Now that I’ve got a method dialed in, I can comfortably say I’ll soon be getting up to 400 again and maybe even 500 one day.  The body can physically adapt to extremes.  It’s just a matter of mentally allowing yourself to accept that you can do it.  And stay cool 🙂

January 29, 2017 0 comment
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Being “Rich” is just a perspective.  Financial burdens dominate every income level including the financially “rich”.  It’s funny to think but even people with millions in the bank waste their days stressing about how to get more money.

Financially the subject person in the story below could easily be mislabeled as poor.  But spiritually he is rich.  And that is the best feeling of “rich” you can have.

If there is one story that has stuck with me over the year’s, it’s this one:

An American investment banker was at the pier of a small coastal Mexican village when a small boat with just one fisherman docked.  Inside the small boat were several large yellowfin tuna.  The American complimented the Mexican on the quality of his fish and asked how long it took to catch them.

The Mexican replied, “only a little while. The American then asked why didn’t he stay out longer and catch more fish? The Mexican said he had enough to support his family’s immediate needs. The American then asked, “but what do you do with the rest of your time?”

The Mexican fisherman said, “I sleep late, fish a little, play with my children, take siestas with my wife, Maria, stroll into the village each evening where I sip wine, and play guitar with my amigos.  I have a full and busy life.” The American scoffed, “I am a Harvard MBA and could help you. You should spend more time fishing and with the proceeds, buy a bigger boat. With the proceeds from the bigger boat, you could buy several boats, eventually you would have a fleet of fishing boats. Instead of selling your catch to a middleman you would sell directly to the processor, eventually opening your own cannery. You would control the product, processing, and distribution. You would need to leave this small coastal fishing village and move to Mexico City, then LA and eventually New York City, where you will run your expanding enterprise.”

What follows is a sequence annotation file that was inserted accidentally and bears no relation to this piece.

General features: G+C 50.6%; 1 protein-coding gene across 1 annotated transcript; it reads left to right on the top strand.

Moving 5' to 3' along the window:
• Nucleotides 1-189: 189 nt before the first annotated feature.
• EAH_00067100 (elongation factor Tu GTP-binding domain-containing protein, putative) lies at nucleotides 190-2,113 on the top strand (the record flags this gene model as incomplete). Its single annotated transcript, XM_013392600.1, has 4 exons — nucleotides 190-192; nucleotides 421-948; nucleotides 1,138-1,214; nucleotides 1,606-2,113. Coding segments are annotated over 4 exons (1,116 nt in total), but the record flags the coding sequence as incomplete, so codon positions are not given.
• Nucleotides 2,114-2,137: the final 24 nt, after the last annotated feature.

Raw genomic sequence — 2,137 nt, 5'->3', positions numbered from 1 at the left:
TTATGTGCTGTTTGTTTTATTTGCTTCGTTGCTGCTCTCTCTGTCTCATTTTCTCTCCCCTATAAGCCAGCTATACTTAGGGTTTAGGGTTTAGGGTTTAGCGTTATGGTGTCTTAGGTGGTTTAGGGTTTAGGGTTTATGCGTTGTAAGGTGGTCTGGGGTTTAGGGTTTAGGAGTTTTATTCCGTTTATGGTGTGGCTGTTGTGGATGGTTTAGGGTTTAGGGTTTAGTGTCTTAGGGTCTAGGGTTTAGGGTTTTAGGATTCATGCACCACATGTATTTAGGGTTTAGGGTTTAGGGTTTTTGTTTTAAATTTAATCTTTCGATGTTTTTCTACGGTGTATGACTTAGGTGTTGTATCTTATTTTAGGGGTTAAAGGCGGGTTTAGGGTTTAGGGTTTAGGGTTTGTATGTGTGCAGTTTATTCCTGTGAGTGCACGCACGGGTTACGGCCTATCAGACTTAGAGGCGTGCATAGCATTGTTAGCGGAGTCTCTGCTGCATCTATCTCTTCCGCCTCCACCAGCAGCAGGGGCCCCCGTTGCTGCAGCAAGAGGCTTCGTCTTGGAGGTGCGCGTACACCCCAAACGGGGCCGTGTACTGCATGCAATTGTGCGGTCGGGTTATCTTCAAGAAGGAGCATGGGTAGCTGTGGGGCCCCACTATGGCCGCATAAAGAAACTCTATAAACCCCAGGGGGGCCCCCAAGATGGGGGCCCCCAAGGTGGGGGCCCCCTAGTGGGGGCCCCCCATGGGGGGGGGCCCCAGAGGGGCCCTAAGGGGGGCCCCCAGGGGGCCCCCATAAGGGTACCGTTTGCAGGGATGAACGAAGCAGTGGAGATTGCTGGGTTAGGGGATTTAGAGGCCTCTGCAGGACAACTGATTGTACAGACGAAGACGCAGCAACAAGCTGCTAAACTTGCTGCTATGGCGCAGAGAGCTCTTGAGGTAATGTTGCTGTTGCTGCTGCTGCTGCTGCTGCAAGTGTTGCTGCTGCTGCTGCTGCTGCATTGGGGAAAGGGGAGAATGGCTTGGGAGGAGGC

The Mexican fisherman asked, “But, how long will this all take?”

To which the American replied, “15 – 20 years.”

“But what then?” Asked the Mexican.

The American laughed and said, “That’s the best part.  When the time is right you would announce an IPO and sell your company stock to the public and become very rich, you would make millions!”

“Millions – then what?”

The American said, “Then you would retire.  Move to a small coastal fishing village where you would sleep late, fish a little, play with your kids, take siestas with your wife, stroll to the village in the evenings where you could sip wine and play your guitar with your amigos.


We’re on a timeline.  And it starts with birth and ends with death.  Everyday that happens in between is a day to live and experience life.  The fisherman in this story gets it.  The Harvard grad is lost and will no doubt one day take up yoga and meditation to try and figure out where it all went wrong.

Life is too short.  Stop chasing that extra dollar.  Make your days count today.  And appreciate what you have.


December 28, 2016 0 comment